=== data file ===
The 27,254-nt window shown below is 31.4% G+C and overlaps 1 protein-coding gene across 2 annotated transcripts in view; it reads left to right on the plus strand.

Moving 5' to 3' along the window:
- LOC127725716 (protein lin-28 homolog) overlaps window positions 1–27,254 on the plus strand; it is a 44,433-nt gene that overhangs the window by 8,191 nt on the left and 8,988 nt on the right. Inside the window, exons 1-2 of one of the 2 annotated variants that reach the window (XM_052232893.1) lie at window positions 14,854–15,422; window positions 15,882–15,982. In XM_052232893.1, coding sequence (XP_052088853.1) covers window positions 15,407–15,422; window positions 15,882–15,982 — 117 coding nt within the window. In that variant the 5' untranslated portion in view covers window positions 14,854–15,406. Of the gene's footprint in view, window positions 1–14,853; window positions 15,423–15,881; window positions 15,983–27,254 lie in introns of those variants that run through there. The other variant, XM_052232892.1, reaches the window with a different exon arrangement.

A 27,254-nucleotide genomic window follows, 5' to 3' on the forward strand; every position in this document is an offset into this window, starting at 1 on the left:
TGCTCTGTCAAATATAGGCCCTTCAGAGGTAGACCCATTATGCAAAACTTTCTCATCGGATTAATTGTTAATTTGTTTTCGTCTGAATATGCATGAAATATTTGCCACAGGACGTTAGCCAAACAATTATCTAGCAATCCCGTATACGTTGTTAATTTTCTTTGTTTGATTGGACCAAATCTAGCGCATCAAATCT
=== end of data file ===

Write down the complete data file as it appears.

The 27,254-nt window shown below is 31.4% G+C and overlaps 1 protein-coding gene across 2 annotated transcripts in view; it reads left to right on the plus strand.

Moving 5' to 3' along the window:
- LOC127725716 (protein lin-28 homolog) overlaps window positions 1–27,254 on the plus strand; it is a 44,433-nt gene that overhangs the window by 8,191 nt on the left and 8,988 nt on the right. Inside the window, exons 1-2 of one of the 2 annotated variants that reach the window (XM_052232893.1) lie at window positions 14,854–15,422; window positions 15,882–15,982. In XM_052232893.1, coding sequence (XP_052088853.1) covers window positions 15,407–15,422; window positions 15,882–15,982 — 117 coding nt within the window. In that variant the 5' untranslated portion in view covers window positions 14,854–15,406. Of the gene's footprint in view, window positions 1–14,853; window positions 15,423–15,881; window positions 15,983–27,254 lie in introns of those variants that run through there. The other variant, XM_052232892.1, reaches the window with a different exon arrangement.

A 27,254-nucleotide genomic window follows, 5' to 3' on the forward strand; every position in this document is an offset into this window, starting at 1 on the left:
TGCTCTGTCAAATATAGGCCCTTCAGAGGTAGACCCATTATGCAAAACTTTCTCATCGGATTAATTGTTAATTTGTTTTCGTCTGAATATGCATGAAATATTTGCCACAGGACGTTAGCCAAACAATTATCTAGCAATCCCGTATACGTTGTTAATTTTCTTTGTTTGATTGGACCAAATCTAGCGCATCAAATCT